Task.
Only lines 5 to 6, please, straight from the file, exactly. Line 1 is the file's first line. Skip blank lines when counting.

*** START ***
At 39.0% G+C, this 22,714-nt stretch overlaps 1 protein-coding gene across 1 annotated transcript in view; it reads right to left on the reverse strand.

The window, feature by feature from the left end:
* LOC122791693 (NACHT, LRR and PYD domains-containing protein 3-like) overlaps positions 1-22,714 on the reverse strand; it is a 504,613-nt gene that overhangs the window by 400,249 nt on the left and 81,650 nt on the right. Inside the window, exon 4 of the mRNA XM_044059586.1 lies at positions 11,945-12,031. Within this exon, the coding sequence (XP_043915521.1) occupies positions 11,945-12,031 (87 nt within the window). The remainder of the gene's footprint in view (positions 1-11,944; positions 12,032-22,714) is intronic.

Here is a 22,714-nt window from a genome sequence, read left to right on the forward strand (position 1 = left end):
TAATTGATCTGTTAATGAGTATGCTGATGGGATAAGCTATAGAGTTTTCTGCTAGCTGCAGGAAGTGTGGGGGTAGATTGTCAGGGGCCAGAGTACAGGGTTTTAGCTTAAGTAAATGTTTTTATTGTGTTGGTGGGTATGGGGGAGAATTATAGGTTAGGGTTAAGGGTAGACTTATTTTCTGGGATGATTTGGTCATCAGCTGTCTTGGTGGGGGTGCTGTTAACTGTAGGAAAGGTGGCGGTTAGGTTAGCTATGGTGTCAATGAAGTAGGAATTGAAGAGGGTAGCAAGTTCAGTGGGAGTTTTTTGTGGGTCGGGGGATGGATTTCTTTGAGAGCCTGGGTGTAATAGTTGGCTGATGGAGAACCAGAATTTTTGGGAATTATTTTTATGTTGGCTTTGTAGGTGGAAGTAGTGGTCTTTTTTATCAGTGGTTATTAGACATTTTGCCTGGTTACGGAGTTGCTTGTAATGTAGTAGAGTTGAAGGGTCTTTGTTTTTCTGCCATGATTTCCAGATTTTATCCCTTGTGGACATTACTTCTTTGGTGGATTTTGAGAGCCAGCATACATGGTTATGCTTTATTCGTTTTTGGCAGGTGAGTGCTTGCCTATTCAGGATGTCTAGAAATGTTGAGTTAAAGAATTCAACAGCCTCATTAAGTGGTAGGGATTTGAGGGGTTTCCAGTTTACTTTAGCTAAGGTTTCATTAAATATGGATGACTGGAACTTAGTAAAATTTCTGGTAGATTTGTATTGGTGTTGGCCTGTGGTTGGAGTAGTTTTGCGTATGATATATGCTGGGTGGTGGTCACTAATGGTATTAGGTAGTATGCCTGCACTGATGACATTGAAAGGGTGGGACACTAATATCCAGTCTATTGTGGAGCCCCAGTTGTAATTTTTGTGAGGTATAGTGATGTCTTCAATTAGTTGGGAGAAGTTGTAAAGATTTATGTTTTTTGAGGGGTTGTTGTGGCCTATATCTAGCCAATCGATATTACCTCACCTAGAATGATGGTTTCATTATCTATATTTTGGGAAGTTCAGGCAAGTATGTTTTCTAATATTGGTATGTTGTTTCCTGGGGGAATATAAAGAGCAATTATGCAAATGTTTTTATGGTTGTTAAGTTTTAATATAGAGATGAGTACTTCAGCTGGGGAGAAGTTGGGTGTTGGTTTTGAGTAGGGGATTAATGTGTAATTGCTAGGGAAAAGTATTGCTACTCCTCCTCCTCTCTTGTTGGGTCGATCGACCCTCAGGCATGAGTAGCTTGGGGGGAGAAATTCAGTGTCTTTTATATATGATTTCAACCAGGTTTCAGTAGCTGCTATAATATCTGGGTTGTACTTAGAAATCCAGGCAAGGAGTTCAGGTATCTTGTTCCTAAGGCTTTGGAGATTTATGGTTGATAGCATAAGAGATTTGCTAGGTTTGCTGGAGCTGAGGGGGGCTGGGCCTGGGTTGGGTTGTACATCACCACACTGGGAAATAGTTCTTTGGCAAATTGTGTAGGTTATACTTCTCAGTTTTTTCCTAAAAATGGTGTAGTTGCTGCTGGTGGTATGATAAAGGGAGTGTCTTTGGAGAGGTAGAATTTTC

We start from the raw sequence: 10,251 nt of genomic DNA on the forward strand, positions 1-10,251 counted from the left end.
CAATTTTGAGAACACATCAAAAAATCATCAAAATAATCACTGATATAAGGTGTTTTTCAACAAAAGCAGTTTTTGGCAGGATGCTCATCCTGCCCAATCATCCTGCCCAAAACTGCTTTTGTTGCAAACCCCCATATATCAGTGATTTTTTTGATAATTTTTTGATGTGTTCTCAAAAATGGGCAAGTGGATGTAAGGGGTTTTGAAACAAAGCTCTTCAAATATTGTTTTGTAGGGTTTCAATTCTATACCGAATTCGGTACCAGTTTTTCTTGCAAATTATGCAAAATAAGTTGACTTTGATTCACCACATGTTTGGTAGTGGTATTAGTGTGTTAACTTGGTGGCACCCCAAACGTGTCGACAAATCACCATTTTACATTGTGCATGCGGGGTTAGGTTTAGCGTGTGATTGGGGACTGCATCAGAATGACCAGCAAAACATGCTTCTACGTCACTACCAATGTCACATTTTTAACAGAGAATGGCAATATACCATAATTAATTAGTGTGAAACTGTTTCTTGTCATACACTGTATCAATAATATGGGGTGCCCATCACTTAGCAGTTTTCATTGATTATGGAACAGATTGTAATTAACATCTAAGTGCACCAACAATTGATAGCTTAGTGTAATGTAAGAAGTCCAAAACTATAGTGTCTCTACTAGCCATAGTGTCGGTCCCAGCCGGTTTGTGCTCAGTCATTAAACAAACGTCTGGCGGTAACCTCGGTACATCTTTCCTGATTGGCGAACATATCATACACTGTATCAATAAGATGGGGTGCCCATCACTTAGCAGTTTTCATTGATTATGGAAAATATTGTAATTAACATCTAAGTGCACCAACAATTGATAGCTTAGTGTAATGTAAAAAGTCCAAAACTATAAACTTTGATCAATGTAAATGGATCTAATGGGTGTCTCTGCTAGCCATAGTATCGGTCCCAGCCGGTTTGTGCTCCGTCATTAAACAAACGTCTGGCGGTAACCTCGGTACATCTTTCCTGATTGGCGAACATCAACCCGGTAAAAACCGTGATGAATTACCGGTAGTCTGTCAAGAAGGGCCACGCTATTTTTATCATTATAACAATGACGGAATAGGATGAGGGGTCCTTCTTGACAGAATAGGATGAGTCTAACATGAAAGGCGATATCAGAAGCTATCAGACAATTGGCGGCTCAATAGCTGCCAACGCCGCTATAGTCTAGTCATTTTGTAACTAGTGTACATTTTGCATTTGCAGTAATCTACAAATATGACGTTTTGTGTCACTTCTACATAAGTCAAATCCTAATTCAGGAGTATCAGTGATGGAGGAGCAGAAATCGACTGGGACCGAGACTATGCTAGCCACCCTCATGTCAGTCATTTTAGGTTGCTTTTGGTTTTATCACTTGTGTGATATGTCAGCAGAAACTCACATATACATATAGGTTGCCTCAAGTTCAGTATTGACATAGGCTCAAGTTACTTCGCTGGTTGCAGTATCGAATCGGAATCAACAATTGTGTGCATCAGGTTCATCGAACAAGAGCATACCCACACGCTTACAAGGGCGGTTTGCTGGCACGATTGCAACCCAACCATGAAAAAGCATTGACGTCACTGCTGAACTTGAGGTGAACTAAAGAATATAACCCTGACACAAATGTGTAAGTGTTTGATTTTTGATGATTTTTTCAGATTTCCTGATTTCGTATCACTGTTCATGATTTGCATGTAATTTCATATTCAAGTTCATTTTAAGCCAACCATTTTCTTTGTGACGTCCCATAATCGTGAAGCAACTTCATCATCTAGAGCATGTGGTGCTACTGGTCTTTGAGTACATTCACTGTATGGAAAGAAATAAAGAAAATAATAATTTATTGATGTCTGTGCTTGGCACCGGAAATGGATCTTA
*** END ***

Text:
TAATTGATCTGTTAATGAGTATGCTGATGGGATAAGCTATAGAGTTTTCTGCTAGCTGCAGGAAGTGTGGGGGTAGATTGTCAGGGGCCAGAGTACAGGGTTTTAGCTTAAGTAAATGTTTTTATTGTGTTGGTGGGTATGGGGGAGAATTATAGGTTAGGGTTAAGGGTAGACTTATTTTCTGGGATGATTTGGTCATCAGCTGTCTTGGTGGGGGTGCTGTTAACTGTAGGAAAGGTGGCGGTTAGGTTAGCTATGGTGTCAATGAAGTAGGAATTGAAGAGGGTAGCAAGTTCAGTGGGAGTTTTTTGTGGGTCGGGGGATGGATTTCTTTGAGAGCCTGGGTGTAATAGTTGGCTGATGGAGAACCAGAATTTTTGGGAATTATTTTTATGTTGGCTTTGTAGGTGGAAGTAGTGGTCTTTTTTATCAGTGGTTATTAGACATTTTGCCTGGTTACGGAGTTGCTTGTAATGTAGTAGAGTTGAAGGGTCTTTGTTTTTCTGCCATGATTTCCAGATTTTATCCCTTGTGGACATTACTTCTTTGGTGGATTTTGAGAGCCAGCATACATGGTTATGCTTTATTCGTTTTTGGCAGGTGAGTGCTTGCCTATTCAGGATGTCTAGAAATGTTGAGTTAAAGAATTCAACAGCCTCATTAAGTGGTAGGGATTTGAGGGGTTTCCAGTTTACTTTAGCTAAGGTTTCATTAAATATGGATGACTGGAACTTAGTAAAATTTCTGGTAGATTTGTATTGGTGTTGGCCTGTGGTTGGAGTAGTTTTGCGTATGATATATGCTGGGTGGTGGTCACTAATGGTATTAGGTAGTATGCCTGCACTGATGACATTGAAAGGGTGGGACACTAATATCCAGTCTATTGTGGAGCCCCAGTTGTAATTTTTGTGAGGTATAGTGATGTCTTCAATTAGTTGGGAGAAGTTGTAAAGATTTATGTTTTTTGAGGGGTTGTTGTGGCCTATATCTAGCCAATCGATATTACCTCACCTAGAATGATGGTTTCATTATCTATATTTTGGGAAGTTCAGGCAAGTATGTTTTCTAATATTGGTATGTTGTTTCCTGGGGGAATATAAAGAGCAATTATGCAAATGTTTTTATGGTTGTTAAGTTTTAATATAGAGATGAGTACTTCAGCTGGGGAGAAGTTGGGTGTTGGTTTTGAGTAGGGGATTAATGTGTAATTGCTAGGGAAAAGTATTGCTACTCCTCCTCCTCTCTTGTTGGGTCGATCGACCCTCAGGCATGAGTAGCTTGGGGGGAGAAATTCAGTGTCTTTTATATATGATTTCAACCAGGTTTCAGTAGCTGCTATAATATCTGGGTTGTACTTAGAAATCCAGGCAAGGAGTTCAGGTATCTTGTTCCTAAGGCTTTGGAGATTTATGGTTGATAGCATAAGAGATTTGCTAGGTTTGCTGGAGCTGAGGGGGGCTGGGCCTGGGTTGGGTTGTACATCACCACACTGGGAAATAGTTCTTTGGCAAATTGTGTAGGTTATACTTCTCAGTTTTTTCCTAAAAATGGTGTAGTTGCTGCTGGTGGTATGATAAAGGGAGTGTCTTTGGAGAGGTAGAATTTTC

We start from the raw sequence: 10,251 nt of genomic DNA on the forward strand, positions 1-10,251 counted from the left end.